Slight reprieve for Peace region firefighters

Calmer winds and milder weather give firefighters a slight reprieve in the North Peace region.

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Darkened tress below a smoky sky, with blue sky and the sun poking out above.
Smoke from the Stoddart Creek Wildfire. (file)

FORT ST. JOHN, B.C. — Calmer winds and milder weather give firefighters a slight reprieve in the North Peace region.

According to the BCWS, more seasonably average temperatures are expected in the area Wednesday, giving firefighters a bit of a reprieve from the high temperatures from the last week.

The region continues to experience hot and dry conditions, which are expected to continue into Thursday, along with some winds. The fire service does not expect the winds to reach the rate of speed seen earlier this week.

Fire behaviour in the North Peace region is still wind driven, with growth depending on the direction the wind is pushing the fire.

Crews have been placed strategically based on the direction of winds to stifle the growth of the fires and make progress on certain areas or to completely avoid hazardous areas.

The BCWS expects fire growth towards the northeast driven by the winds on Wednesday and Thursday, and on Friday, with a wind shift, growth is expected toward the northwest.

According to the BCWS, an issue crews have been facing in the North Peace Complex is areas with cured grass and heavy spruce causing aggressive fire behaviour. Areas with more conifer trees slow fire spread.

Visibility is still low on-site of fires in the North Peace region due to the heavy smoke, which is expected to clear later Wednesday afternoon.

The North Peace Complex, which includes the Stoddart Creek, Red Creek and Boundary Lake wildfires, has 484 personnel in Fort St. John.

That number includes just over 300 firefighters, 45 personnel in the incident management team, over 130 structure personnel, 21 pieces of heavy equipment and 20 helicopters.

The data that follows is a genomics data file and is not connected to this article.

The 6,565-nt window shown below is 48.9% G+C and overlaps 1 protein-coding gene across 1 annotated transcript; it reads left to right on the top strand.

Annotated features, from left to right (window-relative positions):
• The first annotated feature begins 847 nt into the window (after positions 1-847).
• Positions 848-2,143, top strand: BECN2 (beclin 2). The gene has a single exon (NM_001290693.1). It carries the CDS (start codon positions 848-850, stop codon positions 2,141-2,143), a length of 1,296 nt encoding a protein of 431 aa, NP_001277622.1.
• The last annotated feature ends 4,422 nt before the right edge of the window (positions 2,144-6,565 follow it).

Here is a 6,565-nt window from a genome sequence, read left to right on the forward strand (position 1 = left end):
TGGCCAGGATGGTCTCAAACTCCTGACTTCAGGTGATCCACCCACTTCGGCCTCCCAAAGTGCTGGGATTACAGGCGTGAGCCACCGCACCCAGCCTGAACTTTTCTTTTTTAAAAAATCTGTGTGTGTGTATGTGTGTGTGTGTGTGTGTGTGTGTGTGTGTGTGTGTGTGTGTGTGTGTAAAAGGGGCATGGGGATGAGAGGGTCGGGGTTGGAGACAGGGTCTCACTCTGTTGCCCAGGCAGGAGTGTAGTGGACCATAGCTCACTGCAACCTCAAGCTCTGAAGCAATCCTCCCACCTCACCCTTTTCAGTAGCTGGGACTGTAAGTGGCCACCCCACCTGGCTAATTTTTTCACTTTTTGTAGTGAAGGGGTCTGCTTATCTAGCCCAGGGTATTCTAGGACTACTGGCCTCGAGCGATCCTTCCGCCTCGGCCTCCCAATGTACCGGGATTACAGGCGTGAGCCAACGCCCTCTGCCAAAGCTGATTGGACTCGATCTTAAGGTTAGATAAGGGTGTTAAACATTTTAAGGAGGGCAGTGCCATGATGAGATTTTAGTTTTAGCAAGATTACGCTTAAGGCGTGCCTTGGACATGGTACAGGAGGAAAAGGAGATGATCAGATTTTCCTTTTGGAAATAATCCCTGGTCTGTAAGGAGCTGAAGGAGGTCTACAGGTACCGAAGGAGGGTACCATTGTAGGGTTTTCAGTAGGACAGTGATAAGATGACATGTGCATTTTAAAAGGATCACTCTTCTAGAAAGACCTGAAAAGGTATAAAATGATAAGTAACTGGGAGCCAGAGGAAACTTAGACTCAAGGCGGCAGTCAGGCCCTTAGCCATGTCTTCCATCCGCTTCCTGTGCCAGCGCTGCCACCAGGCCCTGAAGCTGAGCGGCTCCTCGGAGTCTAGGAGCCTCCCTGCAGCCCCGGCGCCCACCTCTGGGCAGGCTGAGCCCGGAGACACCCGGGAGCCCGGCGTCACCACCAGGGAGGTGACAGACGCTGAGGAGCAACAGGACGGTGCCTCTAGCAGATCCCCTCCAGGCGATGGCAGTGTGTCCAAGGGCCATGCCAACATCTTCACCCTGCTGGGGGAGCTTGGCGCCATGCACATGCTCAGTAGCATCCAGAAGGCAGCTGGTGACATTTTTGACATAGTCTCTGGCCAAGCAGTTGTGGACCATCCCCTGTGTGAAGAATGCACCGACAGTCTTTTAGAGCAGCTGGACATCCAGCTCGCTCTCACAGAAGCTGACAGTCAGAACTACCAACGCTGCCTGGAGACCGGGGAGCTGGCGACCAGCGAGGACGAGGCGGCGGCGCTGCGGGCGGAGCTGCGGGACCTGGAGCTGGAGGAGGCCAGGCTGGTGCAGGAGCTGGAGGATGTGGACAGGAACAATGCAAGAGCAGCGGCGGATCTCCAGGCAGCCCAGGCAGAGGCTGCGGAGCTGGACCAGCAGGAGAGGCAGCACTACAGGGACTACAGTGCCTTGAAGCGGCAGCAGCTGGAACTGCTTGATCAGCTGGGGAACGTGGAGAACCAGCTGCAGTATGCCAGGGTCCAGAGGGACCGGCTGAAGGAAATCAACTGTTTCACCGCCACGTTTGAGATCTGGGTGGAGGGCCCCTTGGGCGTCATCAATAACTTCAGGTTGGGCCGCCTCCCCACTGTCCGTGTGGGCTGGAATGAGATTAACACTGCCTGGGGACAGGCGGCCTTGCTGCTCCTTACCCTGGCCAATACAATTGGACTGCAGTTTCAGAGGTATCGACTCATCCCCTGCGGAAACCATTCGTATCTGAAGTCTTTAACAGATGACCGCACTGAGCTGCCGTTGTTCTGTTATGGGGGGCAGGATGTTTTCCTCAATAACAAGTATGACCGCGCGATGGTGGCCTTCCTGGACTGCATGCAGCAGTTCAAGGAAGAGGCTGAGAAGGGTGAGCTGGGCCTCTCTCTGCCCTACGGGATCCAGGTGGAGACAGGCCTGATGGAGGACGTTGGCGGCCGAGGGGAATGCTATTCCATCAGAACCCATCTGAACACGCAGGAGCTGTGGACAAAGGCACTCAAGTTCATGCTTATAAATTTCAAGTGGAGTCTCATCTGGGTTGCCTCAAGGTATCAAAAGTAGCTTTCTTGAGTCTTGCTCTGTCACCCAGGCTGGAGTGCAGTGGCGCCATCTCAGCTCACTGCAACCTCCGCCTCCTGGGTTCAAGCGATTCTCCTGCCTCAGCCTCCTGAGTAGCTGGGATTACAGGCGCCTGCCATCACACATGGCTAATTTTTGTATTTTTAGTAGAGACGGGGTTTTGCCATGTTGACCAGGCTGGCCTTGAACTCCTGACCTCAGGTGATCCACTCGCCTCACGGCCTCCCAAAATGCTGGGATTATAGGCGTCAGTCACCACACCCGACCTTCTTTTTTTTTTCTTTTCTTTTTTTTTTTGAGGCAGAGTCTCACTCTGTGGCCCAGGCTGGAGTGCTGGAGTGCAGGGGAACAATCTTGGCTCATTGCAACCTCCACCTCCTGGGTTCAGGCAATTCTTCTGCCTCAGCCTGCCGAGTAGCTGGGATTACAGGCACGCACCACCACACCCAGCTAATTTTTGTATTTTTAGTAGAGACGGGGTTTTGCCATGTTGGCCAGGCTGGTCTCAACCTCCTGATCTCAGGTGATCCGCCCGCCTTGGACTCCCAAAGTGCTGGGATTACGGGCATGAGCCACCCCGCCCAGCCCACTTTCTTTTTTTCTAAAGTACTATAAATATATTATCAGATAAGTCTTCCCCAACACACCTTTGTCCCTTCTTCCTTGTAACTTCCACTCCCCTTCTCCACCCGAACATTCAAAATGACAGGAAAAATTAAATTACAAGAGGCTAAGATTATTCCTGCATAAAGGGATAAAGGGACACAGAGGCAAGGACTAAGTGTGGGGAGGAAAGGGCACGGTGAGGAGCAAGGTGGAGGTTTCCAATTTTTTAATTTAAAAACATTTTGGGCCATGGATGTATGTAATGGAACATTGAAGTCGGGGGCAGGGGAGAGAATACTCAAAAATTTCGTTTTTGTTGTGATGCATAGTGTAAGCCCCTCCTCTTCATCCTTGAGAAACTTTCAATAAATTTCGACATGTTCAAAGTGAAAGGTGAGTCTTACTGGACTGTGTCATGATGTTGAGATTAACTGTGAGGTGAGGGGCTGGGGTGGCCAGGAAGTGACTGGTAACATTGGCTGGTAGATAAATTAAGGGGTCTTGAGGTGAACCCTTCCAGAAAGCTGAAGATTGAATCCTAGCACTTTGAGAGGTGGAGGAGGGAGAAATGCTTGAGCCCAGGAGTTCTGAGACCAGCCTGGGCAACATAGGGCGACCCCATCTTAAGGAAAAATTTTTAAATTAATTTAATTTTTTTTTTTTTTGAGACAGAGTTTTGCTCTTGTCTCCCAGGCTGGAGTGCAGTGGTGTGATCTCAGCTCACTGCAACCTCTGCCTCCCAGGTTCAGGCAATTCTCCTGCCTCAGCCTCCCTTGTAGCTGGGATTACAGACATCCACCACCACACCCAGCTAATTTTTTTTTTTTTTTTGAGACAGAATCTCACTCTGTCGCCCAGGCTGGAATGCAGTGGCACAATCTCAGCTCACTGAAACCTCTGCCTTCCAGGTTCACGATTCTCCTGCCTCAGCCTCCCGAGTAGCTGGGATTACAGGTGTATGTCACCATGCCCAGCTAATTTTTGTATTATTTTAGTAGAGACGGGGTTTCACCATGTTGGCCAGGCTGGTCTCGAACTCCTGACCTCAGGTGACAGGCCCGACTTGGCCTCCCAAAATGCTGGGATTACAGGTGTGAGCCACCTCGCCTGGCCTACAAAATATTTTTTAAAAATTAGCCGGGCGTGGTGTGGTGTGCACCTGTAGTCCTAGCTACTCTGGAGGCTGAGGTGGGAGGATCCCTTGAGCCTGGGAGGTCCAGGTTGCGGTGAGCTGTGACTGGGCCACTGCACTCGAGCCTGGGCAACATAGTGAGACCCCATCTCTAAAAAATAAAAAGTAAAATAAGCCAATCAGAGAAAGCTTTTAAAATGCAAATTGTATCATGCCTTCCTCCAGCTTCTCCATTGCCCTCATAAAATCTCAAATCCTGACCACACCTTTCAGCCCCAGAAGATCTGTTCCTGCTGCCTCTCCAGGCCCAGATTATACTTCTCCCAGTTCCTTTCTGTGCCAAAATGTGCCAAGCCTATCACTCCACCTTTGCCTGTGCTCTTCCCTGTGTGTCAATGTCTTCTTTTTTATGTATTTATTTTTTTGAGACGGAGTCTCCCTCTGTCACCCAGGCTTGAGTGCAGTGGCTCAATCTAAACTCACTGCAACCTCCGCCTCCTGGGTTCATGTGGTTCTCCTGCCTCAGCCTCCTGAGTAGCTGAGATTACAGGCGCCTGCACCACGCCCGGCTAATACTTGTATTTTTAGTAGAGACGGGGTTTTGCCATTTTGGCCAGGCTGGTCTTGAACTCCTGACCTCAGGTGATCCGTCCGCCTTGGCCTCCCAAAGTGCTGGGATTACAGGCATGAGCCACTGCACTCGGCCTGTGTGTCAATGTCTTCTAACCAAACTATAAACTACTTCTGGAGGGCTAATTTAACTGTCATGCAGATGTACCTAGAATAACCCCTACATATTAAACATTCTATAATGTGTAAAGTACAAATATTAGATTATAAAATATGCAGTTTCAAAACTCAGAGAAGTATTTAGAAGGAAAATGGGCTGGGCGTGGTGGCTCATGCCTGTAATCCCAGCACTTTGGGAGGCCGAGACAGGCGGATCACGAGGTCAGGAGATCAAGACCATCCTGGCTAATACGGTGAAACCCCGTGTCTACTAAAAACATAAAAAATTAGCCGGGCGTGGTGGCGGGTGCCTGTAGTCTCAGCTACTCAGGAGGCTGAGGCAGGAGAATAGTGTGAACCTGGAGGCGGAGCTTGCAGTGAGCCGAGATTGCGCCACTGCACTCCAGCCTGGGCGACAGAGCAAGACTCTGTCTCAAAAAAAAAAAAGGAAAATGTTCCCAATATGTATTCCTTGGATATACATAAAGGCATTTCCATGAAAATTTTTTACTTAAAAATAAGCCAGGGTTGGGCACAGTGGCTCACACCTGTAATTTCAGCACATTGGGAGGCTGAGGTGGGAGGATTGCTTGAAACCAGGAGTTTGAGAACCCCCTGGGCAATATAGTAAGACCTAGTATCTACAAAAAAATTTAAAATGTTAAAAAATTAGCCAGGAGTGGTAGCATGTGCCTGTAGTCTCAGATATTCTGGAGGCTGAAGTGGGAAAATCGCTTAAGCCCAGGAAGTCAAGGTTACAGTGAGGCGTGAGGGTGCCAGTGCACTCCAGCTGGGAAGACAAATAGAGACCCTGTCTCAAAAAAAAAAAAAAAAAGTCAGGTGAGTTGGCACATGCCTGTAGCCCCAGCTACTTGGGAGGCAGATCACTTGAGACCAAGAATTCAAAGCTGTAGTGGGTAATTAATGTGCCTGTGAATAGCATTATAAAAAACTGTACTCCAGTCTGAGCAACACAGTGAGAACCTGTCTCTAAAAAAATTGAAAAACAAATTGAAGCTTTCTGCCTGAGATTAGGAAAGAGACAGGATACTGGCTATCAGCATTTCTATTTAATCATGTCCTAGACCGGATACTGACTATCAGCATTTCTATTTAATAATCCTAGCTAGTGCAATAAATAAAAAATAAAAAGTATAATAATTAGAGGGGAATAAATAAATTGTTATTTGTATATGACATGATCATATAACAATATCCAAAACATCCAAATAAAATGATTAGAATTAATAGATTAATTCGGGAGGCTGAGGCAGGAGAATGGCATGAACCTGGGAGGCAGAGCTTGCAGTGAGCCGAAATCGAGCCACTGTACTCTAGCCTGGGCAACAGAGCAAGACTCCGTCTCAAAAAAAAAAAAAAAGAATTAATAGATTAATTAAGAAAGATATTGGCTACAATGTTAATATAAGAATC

The Stoddart Creek wildfire is now estimated at approximately 21,455 hectares. The decrease from Tuesday, when the fire was 23,500 hectares, results from crews having more visibility in the area to better understand where the fire perimeters are.

There are 67 firefighters working on the Stoddark Creek wildfire on Wednesday as well as structure protection personnel still working in the area.

Overnight, 48 firefighters are working on the fire, which will continue in the coming days as required.

Tuesday night into Wednesday morning, crews worked on construction and control lines along the southwest and southeast flank, where they could safely access the fire.

Crews also continue to work with structure protection personnel to establish and maintain containment lines along the main corridor of Highway 97.

On Tuesday, crews completed a critical planned ignition that secured the Highway 97 corridor adjacent to the Beatton Airport Road, which removed 80 hectares of unburnt fuel.

According to the BCWS, they used aerial and hand ignitions to secure that portion of the highway.

A kilometre south of the Stoddart Creek wildfire, the Red Creek wildfire stayed in its containment lines and showed no growth, remaining at 2,947 hectares.

The fire is still classified as out of control, and 65 firefighters remain on site to maintain the containment lines and put water on the fire’s edge so it does not spread any further.

The evacuation alerts in Fort St. John and Taylor were rescinded Wednesday morning, and others across the regional district have changed. For information on alerts and orders, visit the Peace River Regional District’s website.

All open fires will be prohibited across the Prince George Fire Centre starting Friday at noon.

For the latest information on wildfires across the province, visit BCWS’ website.

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